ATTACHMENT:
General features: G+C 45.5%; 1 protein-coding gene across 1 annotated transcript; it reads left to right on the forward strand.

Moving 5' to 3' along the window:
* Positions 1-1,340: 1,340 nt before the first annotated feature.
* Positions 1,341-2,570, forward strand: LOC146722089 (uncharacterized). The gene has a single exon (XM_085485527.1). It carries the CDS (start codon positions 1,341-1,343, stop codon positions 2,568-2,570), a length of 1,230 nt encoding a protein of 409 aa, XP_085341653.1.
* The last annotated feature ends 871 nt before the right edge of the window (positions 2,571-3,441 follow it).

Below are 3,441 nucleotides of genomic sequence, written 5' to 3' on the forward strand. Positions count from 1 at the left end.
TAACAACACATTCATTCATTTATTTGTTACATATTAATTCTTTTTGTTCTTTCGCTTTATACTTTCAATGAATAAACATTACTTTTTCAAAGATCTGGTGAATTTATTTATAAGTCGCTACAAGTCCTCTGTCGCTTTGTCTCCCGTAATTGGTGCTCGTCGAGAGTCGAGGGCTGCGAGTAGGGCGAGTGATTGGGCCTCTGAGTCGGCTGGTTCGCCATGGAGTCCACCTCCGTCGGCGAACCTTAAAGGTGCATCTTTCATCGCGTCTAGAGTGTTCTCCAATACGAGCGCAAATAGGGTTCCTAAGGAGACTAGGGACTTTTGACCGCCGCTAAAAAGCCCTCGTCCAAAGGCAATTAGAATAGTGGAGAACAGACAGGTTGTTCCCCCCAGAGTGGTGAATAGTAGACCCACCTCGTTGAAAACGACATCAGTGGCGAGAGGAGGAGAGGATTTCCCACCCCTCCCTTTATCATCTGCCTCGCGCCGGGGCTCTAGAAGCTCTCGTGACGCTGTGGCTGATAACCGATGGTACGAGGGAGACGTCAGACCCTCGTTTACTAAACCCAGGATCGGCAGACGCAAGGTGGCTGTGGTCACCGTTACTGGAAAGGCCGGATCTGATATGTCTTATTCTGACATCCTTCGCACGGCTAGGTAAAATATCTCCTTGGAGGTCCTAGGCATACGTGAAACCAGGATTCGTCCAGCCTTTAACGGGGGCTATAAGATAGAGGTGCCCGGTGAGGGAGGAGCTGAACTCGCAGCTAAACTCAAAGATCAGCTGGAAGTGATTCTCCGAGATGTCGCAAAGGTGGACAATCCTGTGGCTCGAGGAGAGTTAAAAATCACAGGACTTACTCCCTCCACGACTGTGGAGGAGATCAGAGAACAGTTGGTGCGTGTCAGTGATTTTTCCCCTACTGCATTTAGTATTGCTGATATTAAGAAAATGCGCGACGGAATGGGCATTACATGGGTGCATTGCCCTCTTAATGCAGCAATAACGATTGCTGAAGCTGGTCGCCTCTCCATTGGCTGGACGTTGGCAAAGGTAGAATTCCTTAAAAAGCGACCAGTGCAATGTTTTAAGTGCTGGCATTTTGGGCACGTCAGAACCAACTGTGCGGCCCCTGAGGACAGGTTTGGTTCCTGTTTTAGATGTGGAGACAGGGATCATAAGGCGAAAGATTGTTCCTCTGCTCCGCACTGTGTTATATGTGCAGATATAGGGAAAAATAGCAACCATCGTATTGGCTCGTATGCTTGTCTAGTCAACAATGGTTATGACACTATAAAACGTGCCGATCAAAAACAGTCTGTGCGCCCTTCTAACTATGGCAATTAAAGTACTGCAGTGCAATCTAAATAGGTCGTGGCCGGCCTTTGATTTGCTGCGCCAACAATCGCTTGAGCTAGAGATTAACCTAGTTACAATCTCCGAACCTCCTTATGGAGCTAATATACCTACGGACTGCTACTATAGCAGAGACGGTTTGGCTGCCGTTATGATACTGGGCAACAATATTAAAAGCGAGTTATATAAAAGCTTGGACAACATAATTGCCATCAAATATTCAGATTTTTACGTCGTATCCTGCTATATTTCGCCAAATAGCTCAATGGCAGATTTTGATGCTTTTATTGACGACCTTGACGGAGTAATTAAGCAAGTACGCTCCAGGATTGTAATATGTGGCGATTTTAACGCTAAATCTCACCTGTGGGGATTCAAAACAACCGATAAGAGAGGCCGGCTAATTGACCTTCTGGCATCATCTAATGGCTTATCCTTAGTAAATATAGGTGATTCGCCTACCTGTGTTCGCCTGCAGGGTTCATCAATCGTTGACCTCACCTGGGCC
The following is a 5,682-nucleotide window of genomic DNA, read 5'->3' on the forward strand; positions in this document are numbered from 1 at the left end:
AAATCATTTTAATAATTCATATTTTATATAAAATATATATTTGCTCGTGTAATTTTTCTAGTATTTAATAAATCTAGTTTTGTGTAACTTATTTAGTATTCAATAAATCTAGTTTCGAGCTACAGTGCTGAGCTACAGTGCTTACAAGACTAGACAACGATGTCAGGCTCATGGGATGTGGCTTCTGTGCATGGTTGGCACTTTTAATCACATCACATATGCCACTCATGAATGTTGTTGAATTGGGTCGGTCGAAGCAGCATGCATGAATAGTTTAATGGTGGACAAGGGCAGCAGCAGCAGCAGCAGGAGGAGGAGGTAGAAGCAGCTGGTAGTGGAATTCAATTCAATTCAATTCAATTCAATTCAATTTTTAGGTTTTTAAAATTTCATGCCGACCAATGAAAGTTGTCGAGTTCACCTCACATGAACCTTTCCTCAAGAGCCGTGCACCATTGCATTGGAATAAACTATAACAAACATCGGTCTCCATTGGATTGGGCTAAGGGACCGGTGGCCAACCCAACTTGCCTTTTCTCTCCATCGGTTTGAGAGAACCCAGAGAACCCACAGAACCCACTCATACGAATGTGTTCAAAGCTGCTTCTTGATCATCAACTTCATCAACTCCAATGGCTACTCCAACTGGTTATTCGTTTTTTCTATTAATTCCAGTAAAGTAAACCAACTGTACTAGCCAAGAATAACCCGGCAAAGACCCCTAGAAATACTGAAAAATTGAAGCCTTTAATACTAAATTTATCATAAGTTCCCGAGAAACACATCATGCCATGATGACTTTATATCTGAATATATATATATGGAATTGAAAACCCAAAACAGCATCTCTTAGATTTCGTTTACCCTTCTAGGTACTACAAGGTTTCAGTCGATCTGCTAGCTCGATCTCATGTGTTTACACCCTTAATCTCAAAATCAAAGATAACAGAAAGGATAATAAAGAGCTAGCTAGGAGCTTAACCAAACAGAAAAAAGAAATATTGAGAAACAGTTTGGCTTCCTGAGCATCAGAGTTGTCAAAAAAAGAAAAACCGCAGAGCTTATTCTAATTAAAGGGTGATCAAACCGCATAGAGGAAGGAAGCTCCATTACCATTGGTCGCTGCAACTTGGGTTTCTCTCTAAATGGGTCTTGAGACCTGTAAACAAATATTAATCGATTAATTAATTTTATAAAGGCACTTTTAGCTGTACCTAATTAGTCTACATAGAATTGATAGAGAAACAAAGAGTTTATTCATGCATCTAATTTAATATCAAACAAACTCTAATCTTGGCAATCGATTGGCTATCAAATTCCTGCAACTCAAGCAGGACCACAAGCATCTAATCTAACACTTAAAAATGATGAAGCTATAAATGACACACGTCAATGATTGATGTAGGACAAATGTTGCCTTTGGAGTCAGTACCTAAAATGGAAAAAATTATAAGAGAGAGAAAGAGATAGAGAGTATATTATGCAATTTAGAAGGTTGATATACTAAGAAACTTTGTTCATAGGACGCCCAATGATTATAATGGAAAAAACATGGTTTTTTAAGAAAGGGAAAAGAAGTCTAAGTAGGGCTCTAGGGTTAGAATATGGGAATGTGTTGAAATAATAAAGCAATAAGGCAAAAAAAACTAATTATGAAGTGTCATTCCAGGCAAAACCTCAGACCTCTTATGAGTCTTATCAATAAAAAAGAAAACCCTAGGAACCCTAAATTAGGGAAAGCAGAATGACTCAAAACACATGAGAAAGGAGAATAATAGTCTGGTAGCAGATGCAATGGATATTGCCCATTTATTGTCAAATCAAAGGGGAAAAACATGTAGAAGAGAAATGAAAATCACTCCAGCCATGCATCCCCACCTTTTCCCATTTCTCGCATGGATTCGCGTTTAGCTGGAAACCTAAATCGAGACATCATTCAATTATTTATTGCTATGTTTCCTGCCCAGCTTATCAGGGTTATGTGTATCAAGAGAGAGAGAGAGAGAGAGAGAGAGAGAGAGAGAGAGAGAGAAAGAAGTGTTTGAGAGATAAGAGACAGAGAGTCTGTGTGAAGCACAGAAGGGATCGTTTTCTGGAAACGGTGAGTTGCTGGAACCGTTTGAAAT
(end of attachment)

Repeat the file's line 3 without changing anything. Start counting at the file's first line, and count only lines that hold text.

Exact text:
* Positions 1-1,340: 1,340 nt before the first annotated feature.